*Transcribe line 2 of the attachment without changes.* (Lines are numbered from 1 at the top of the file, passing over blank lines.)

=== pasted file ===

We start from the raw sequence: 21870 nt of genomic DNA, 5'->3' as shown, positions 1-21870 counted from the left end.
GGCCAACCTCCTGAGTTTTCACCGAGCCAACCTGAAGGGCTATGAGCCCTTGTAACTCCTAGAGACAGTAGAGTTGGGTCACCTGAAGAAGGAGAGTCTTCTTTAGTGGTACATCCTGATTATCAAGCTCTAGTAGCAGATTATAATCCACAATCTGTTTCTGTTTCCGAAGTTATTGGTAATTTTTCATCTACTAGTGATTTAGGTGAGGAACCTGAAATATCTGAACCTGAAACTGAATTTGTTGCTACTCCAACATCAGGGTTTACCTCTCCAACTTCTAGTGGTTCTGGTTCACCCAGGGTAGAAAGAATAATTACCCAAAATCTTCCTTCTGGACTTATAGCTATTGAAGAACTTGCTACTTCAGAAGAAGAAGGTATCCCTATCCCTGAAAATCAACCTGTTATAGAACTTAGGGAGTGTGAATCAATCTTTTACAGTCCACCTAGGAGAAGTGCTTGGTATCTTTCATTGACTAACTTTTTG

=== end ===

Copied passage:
GGCCAACCTCCTGAGTTTTCACCGAGCCAACCTGAAGGGCTATGAGCCCTTGTAACTCCTAGAGACAGTAGAGTTGGGTCACCTGAAGAAGGAGAGTCTTCTTTAGTGGTACATCCTGATTATCAAGCTCTAGTAGCAGATTATAATCCACAATCTGTTTCTGTTTCCGAAGTTATTGGTAATTTTTCATCTACTAGTGATTTAGGTGAGGAACCTGAAATATCTGAACCTGAAACTGAATTTGTTGCTACTCCAACATCAGGGTTTACCTCTCCAACTTCTAGTGGTTCTGGTTCACCCAGGGTAGAAAGAATAATTACCCAAAATCTTCCTTCTGGACTTATAGCTATTGAAGAACTTGCTACTTCAGAAGAAGAAGGTATCCCTATCCCTGAAAATCAACCTGTTATAGAACTTAGGGAGTGTGAATCAATCTTTTACAGTCCACCTAGGAGAAGTGCTTGGTATCTTTCATTGACTAACTTTTTG